Look: I’ll give you Raging Bull and Taxi Driver, which have something to say, even if they are thoroughly unpleasant films. But Goodfellas?! I know so many people who love that film. They apparently think it is some kind of accurate depiction of organized crime — the truth compared to the romanticism of The Godfather. But Goodfellas has neither the art of Greek drama nor a spark of truth other than that there are people who use violence to get what they want.

But when it comes to a really compelling film like a healer losing his mind because of his incompetence or the true story of one small man coming to terms with the destruction of hundreds of years of tradition he’s been raised to uphold, it isn’t interesting. These films lose money. But more important: they are neglected by “critics” who should expect something more from a movie.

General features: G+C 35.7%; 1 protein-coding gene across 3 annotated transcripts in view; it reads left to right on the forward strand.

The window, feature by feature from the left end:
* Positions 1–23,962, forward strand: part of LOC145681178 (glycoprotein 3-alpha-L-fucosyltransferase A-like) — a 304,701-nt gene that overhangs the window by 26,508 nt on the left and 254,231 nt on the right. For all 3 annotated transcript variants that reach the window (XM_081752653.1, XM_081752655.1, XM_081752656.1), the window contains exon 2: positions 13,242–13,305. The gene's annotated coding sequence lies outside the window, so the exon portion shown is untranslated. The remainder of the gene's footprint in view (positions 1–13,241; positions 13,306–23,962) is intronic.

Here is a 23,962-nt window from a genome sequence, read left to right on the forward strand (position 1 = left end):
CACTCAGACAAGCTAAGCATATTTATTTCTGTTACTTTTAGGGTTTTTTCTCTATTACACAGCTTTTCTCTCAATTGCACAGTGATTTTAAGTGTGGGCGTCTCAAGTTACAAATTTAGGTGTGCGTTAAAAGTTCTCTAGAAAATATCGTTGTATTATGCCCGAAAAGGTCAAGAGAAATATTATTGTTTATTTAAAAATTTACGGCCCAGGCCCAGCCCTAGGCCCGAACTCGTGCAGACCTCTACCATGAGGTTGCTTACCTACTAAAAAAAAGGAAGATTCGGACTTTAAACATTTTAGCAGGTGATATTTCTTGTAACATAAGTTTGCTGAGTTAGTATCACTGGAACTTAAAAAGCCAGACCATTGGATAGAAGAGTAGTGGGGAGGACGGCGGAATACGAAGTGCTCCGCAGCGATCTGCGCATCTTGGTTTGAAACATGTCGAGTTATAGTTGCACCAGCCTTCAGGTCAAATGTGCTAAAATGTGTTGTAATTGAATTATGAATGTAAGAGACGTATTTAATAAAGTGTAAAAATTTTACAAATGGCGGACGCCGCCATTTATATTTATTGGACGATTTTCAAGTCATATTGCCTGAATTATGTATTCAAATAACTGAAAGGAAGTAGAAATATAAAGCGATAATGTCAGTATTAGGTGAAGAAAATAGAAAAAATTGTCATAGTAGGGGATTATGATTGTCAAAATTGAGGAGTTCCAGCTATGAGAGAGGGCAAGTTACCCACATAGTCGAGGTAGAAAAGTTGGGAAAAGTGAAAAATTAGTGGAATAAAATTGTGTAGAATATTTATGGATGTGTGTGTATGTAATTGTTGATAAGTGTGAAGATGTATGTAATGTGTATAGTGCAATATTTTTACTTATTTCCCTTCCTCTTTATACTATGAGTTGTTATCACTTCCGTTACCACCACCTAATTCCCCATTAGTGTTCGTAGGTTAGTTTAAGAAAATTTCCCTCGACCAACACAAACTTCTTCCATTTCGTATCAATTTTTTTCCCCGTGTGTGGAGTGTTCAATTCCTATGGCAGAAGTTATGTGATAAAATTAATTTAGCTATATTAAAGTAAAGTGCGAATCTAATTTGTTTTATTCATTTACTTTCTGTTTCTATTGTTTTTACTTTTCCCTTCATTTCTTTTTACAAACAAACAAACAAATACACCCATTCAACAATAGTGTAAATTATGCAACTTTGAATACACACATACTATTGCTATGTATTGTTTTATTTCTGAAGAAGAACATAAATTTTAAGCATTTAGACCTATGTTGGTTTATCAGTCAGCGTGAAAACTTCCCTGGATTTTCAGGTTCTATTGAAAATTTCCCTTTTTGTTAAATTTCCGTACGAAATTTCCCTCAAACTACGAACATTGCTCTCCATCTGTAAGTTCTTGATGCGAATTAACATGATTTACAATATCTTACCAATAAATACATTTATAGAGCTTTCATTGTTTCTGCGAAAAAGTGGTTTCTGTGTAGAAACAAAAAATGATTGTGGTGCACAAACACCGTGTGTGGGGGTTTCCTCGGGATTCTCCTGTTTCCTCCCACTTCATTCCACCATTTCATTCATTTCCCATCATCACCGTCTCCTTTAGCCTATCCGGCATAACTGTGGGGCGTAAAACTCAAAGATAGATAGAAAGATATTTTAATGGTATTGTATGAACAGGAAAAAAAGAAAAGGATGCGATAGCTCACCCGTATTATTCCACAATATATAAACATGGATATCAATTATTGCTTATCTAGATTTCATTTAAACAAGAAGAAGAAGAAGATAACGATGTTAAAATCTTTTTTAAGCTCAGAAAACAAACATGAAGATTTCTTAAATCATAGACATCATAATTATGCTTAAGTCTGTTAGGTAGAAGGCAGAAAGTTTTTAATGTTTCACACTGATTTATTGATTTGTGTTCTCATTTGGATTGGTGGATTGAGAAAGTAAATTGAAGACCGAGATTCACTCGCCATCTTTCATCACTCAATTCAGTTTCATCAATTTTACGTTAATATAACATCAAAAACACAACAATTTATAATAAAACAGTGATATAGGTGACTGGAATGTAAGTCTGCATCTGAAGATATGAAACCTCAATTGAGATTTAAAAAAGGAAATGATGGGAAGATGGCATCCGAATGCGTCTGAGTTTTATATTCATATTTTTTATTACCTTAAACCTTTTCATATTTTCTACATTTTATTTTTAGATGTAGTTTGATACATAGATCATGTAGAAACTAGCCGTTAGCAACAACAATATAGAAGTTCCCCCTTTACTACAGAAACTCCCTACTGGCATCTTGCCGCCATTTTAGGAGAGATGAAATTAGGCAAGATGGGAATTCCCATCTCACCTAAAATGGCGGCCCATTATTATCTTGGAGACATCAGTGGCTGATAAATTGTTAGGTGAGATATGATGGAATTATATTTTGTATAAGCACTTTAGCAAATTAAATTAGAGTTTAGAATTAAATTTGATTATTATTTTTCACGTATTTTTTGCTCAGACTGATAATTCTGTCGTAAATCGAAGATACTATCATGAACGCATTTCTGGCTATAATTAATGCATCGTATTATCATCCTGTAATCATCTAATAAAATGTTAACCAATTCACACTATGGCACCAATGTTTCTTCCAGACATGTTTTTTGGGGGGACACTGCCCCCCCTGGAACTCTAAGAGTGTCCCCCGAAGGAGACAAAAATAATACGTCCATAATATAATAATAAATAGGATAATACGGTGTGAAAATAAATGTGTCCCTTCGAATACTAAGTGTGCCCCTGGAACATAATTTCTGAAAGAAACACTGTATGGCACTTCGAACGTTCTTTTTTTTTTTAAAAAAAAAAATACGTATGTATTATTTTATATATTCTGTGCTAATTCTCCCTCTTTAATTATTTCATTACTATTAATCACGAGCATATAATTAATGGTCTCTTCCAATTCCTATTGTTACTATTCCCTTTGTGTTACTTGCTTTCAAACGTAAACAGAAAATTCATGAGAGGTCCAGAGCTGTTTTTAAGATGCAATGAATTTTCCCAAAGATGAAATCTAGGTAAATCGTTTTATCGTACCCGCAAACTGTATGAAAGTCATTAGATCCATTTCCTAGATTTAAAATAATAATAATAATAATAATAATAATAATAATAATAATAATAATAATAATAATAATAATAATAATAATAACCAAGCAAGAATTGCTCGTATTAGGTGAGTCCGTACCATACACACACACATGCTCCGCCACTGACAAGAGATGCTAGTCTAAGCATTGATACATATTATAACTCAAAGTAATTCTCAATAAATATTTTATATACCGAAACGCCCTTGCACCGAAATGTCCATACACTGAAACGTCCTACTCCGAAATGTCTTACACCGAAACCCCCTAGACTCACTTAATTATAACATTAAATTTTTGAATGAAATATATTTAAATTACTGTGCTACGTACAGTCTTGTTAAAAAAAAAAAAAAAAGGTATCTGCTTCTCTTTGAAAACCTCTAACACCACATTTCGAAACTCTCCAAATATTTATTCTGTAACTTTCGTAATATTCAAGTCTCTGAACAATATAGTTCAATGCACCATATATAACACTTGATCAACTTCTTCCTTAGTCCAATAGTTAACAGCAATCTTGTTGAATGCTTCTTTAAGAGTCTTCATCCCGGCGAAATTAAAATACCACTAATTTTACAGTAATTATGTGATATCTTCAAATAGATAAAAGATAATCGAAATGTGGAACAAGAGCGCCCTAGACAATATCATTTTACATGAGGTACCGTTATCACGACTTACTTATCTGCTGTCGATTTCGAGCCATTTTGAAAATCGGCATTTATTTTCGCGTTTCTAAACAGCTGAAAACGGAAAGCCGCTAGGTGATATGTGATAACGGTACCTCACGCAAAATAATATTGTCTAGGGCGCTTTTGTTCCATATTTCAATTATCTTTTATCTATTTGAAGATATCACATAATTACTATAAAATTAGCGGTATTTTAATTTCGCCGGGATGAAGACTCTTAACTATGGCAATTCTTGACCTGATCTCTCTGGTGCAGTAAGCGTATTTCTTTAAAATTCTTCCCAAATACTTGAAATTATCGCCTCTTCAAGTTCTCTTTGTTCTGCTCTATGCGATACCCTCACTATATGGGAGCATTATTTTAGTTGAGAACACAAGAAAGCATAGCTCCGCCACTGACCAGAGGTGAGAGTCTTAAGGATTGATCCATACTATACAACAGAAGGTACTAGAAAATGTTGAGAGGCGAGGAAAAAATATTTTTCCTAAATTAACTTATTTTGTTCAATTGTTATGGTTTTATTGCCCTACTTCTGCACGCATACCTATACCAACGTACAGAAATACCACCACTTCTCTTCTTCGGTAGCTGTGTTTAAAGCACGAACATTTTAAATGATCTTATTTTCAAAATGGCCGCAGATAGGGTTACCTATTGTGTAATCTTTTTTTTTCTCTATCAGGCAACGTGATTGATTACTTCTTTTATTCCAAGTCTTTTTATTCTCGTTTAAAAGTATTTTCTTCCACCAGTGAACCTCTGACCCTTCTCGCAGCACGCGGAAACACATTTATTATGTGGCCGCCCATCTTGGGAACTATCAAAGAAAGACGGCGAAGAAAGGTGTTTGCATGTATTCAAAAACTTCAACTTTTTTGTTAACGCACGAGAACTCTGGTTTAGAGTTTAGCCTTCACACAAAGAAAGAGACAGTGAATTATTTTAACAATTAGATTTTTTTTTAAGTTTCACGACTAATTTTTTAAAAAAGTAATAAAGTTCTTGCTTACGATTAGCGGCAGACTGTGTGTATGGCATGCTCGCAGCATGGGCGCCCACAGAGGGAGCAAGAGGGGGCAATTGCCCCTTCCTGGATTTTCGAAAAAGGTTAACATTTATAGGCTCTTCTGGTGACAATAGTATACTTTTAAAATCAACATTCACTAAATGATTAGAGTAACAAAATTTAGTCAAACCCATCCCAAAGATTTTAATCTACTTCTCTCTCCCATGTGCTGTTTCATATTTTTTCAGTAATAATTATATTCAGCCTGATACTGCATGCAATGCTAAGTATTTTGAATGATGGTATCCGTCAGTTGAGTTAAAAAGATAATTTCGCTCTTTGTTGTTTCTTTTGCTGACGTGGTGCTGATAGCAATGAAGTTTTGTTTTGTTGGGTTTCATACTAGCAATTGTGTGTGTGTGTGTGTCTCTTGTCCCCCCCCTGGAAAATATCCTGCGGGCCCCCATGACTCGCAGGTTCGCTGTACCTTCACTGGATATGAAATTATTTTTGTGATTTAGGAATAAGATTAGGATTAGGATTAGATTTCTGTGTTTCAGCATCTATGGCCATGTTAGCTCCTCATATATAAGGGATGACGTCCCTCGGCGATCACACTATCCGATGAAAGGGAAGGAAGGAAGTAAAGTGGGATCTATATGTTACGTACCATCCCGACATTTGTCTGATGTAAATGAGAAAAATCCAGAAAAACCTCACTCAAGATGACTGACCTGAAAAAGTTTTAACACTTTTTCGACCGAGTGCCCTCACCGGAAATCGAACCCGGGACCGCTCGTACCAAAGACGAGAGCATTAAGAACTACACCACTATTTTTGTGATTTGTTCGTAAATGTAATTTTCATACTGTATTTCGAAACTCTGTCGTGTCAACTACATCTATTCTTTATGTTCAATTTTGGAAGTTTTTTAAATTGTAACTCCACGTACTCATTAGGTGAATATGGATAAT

Thank You for Friedrichs, Mr Scalia

Antonin ScaliaAs I write this, I have a great big smile on my face. The Supreme Court handed down a one sentence judgement in the case Friedrichs v California Teachers Association. This was a case where a handful of teachers sued the teachers’ union, claiming that it violated their rights to have to pay the union an agency fee. But maybe I should back up for readers who are not so up on all this union business.

People cannot be forced to join a union just to have a job. This is considered coercive. If only our judicial system were so protective of workers’ rights when it comes to the coercion that employers inflict on them. But the law is the law. However, these workers who think that unions are bad still have to pay what’s called an “agency fee.” This is the money that it costs the union to do the collective bargaining that gets the workers higher compensation packages.